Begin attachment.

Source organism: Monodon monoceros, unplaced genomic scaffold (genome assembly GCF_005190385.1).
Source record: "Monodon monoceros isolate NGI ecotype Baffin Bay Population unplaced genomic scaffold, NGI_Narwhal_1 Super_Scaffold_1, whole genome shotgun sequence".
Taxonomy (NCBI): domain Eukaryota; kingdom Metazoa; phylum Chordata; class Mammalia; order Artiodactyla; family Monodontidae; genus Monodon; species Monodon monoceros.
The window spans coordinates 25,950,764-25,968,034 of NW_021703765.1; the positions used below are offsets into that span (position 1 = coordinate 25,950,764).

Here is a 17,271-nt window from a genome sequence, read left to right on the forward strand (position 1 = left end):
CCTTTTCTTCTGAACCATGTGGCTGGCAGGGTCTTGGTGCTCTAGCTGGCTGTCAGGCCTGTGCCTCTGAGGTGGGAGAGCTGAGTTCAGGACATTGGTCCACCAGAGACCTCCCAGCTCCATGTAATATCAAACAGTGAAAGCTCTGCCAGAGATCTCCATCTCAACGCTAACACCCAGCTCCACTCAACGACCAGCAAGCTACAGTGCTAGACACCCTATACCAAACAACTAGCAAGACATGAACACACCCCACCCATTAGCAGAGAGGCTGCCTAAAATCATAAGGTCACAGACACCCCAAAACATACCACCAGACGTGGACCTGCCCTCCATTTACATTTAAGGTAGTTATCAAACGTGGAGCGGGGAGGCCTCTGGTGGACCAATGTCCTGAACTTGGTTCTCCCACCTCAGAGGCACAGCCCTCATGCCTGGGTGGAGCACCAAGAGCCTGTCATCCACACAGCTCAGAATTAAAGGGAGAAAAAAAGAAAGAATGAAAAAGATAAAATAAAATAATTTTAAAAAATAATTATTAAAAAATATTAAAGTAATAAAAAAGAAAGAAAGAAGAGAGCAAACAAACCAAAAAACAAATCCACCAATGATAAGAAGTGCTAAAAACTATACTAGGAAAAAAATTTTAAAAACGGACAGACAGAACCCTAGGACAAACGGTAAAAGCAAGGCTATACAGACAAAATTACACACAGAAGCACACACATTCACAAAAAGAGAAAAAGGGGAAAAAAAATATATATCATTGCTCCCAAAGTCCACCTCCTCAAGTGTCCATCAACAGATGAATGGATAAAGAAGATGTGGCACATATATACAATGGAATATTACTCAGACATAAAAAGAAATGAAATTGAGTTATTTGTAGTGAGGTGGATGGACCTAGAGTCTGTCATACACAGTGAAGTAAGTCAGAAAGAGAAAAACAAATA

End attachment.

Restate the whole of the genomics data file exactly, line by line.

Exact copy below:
Source organism: Monodon monoceros, unplaced genomic scaffold (genome assembly GCF_005190385.1).
Source record: "Monodon monoceros isolate NGI ecotype Baffin Bay Population unplaced genomic scaffold, NGI_Narwhal_1 Super_Scaffold_1, whole genome shotgun sequence".
Taxonomy (NCBI): domain Eukaryota; kingdom Metazoa; phylum Chordata; class Mammalia; order Artiodactyla; family Monodontidae; genus Monodon; species Monodon monoceros.
The window spans coordinates 25,950,764-25,968,034 of NW_021703765.1; the positions used below are offsets into that span (position 1 = coordinate 25,950,764).

Here is a 17,271-nt window from a genome sequence, read left to right on the forward strand (position 1 = left end):
CCTTTTCTTCTGAACCATGTGGCTGGCAGGGTCTTGGTGCTCTAGCTGGCTGTCAGGCCTGTGCCTCTGAGGTGGGAGAGCTGAGTTCAGGACATTGGTCCACCAGAGACCTCCCAGCTCCATGTAATATCAAACAGTGAAAGCTCTGCCAGAGATCTCCATCTCAACGCTAACACCCAGCTCCACTCAACGACCAGCAAGCTACAGTGCTAGACACCCTATACCAAACAACTAGCAAGACATGAACACACCCCACCCATTAGCAGAGAGGCTGCCTAAAATCATAAGGTCACAGACACCCCAAAACATACCACCAGACGTGGACCTGCCCTCCATTTACATTTAAGGTAGTTATCAAACGTGGAGCGGGGAGGCCTCTGGTGGACCAATGTCCTGAACTTGGTTCTCCCACCTCAGAGGCACAGCCCTCATGCCTGGGTGGAGCACCAAGAGCCTGTCATCCACACAGCTCAGAATTAAAGGGAGAAAAAAAGAAAGAATGAAAAAGATAAAATAAAATAATTTTAAAAAATAATTATTAAAAAATATTAAAGTAATAAAAAAGAAAGAAAGAAGAGAGCAAACAAACCAAAAAACAAATCCACCAATGATAAGAAGTGCTAAAAACTATACTAGGAAAAAAATTTTAAAAACGGACAGACAGAACCCTAGGACAAACGGTAAAAGCAAGGCTATACAGACAAAATTACACACAGAAGCACACACATTCACAAAAAGAGAAAAAGGGGAAAAAAAATATATATCATTGCTCCCAAAGTCCACCTCCTCAAGTGTCCATCAACAGATGAATGGATAAAGAAGATGTGGCACATATATACAATGGAATATTACTCAGACATAAAAAGAAATGAAATTGAGTTATTTGTAGTGAGGTGGATGGACCTAGAGTCTGTCATACACAGTGAAGTAAGTCAGAAAGAGAAAAACAAATA